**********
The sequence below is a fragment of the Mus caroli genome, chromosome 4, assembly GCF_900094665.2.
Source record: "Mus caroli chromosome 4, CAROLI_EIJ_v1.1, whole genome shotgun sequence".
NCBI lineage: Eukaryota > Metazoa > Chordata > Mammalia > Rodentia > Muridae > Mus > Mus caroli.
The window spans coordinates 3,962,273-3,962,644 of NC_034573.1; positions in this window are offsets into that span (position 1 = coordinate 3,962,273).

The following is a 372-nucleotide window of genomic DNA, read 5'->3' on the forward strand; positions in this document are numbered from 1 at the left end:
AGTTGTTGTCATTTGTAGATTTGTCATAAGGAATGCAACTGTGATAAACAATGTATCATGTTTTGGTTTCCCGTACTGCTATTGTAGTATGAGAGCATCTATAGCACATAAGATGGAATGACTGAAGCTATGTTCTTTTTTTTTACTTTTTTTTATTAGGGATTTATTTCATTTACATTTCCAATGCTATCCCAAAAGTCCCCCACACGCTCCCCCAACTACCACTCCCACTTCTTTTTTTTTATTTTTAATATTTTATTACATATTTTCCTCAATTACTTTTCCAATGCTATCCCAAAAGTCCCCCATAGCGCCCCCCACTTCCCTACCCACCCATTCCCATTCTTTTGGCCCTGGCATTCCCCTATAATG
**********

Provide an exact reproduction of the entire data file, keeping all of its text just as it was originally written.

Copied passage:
The sequence below is a fragment of the Mus caroli genome, chromosome 4, assembly GCF_900094665.2.
Source record: "Mus caroli chromosome 4, CAROLI_EIJ_v1.1, whole genome shotgun sequence".
NCBI lineage: Eukaryota > Metazoa > Chordata > Mammalia > Rodentia > Muridae > Mus > Mus caroli.
The window spans coordinates 3,962,273-3,962,644 of NC_034573.1; positions in this window are offsets into that span (position 1 = coordinate 3,962,273).

The following is a 372-nucleotide window of genomic DNA, read 5'->3' on the forward strand; positions in this document are numbered from 1 at the left end:
AGTTGTTGTCATTTGTAGATTTGTCATAAGGAATGCAACTGTGATAAACAATGTATCATGTTTTGGTTTCCCGTACTGCTATTGTAGTATGAGAGCATCTATAGCACATAAGATGGAATGACTGAAGCTATGTTCTTTTTTTTTACTTTTTTTTATTAGGGATTTATTTCATTTACATTTCCAATGCTATCCCAAAAGTCCCCCACACGCTCCCCCAACTACCACTCCCACTTCTTTTTTTTTATTTTTAATATTTTATTACATATTTTCCTCAATTACTTTTCCAATGCTATCCCAAAAGTCCCCCATAGCGCCCCCCACTTCCCTACCCACCCATTCCCATTCTTTTGGCCCTGGCATTCCCCTATAATG